I was reminded of this while trying to unpack Waleed Aly’s recent #SendForigivenessViral editorial on Channel Ten’s The Project in response to media celebrity Sonia Kruger’s clearly Islamophobic comments. While I concede the value of ‘having a bigger heart’ in inter-personal conflicts for the sake of one’s own well-being, I am not sure that self-help dogma should be uncritically applied to growing systemic problems like racism. At the same time, I don’t want to entirely dismiss the role of symbolic measures of solidarity such as the Halal Snack Pack offered to Pauline Hanson by Labor Senator of Iranian descent, Sam Dastyari in the wake the One Nation Party founder’s return to senate. Perhaps we need to learn to distinguish between ignorance, insult, and benign attempts to foster community, and respond accordingly.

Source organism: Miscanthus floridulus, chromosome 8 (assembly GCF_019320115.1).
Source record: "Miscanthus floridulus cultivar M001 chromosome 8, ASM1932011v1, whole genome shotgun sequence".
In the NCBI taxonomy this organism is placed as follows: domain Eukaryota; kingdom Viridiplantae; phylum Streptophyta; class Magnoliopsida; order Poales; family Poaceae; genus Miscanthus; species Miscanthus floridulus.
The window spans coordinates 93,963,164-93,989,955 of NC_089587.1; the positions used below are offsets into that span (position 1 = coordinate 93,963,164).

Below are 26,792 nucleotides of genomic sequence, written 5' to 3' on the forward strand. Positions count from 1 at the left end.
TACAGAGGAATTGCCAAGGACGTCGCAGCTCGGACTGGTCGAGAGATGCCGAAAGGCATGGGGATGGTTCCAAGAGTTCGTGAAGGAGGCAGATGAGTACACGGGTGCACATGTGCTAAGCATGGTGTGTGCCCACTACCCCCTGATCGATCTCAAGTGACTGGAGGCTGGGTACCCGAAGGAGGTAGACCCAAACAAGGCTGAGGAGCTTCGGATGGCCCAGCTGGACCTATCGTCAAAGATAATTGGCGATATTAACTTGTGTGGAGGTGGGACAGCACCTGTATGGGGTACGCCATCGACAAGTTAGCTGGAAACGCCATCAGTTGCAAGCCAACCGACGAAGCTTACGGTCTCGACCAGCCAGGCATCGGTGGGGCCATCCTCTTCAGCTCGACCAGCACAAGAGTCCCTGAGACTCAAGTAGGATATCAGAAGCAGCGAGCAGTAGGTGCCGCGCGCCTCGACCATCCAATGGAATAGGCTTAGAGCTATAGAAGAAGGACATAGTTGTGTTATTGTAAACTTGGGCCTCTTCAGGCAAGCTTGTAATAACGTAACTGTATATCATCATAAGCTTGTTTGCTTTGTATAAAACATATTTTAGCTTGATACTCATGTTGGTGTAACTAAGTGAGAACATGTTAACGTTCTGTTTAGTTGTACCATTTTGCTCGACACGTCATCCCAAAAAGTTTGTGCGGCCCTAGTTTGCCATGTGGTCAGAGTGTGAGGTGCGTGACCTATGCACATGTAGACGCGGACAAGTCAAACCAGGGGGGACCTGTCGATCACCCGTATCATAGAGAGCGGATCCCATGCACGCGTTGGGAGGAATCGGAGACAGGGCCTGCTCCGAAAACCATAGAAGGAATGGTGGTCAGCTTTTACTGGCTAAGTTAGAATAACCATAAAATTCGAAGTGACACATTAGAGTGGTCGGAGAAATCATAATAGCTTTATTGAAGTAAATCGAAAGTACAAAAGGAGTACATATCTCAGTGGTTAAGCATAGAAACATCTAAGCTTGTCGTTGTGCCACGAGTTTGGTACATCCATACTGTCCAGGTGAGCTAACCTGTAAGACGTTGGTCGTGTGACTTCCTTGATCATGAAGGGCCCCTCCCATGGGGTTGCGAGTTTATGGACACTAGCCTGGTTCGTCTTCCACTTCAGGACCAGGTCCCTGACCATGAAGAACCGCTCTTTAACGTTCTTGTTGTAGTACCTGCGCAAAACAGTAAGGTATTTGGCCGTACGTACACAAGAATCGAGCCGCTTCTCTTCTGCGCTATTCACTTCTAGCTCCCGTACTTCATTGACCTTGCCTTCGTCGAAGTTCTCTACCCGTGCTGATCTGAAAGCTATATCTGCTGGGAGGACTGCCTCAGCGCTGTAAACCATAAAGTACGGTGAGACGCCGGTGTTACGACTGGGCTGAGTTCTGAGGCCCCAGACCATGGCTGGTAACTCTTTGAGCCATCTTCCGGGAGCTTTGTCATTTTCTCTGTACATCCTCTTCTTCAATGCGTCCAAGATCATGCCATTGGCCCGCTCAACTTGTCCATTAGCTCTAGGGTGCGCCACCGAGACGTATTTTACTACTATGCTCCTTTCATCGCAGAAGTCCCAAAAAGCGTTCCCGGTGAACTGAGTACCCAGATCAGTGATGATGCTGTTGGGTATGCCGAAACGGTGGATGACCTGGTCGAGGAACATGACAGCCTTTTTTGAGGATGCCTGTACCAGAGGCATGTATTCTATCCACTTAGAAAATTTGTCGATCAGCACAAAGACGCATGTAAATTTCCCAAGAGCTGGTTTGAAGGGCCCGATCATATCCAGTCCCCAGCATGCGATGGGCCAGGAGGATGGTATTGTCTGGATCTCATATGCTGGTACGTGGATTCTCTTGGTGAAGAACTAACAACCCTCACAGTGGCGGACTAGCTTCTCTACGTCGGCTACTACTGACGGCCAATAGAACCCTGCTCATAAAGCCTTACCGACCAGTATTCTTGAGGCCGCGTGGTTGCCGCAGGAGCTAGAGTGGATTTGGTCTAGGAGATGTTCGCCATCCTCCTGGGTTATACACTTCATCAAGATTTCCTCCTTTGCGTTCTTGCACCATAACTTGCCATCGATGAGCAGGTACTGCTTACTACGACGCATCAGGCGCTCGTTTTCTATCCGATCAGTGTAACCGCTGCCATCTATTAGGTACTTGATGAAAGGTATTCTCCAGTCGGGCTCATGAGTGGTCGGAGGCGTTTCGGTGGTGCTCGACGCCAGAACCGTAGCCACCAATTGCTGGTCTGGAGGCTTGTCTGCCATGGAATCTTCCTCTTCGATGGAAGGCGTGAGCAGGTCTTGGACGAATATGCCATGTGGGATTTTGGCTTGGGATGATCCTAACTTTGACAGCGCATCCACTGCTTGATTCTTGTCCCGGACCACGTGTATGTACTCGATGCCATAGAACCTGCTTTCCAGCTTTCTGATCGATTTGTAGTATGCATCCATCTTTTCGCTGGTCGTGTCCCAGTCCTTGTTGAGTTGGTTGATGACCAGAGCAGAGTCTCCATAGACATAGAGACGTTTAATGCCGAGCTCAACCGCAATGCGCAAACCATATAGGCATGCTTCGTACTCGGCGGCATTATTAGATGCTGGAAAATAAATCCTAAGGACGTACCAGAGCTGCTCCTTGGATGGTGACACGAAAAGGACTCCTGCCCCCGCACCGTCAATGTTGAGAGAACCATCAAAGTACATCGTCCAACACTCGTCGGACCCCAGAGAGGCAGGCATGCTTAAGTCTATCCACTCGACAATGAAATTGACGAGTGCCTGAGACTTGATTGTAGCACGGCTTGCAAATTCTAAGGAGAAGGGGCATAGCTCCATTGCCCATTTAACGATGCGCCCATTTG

An example of the above came to light when Pakistani-born NSW Greens MLC Mehreen Faruqi posted an image of an inflammatory comment on her public Facebook page that she couldn’t possibly ‘forgive’. While she usually curates these sexist and racist slurs in a satirical album called ‘Love Letters to Mehreen’, there are some that don’t even deserve a joke. If you have ever had an egg thrown at you on the basis of how you dress or look, you probably know what I mean. If you really do manage to call for more eggs under the circumstances, you are either superhuman or have an enormously diminished sense of smell.


Credit: Dr Mehreen Faruqi’s public Facebook page

What I am suggesting is that violence and passivity are not the only two possible responses to bigotry. Also, anger need not be conflated with aggression when it comes to tackling structural problems produced by decades, if not centuries of oppression. As cultural studies scholar Sara Ahmed argues in her essay on ‘Feminist Killjoys’, ‘Political struggles can takes place over the causes of unhappiness’. Isn’t it far more conducive to channelise one’s natural anger over the discrimination of certain groups to legitimate and non-violent protest, than to forgive individual perpetrators of racism and never address the system that produces them?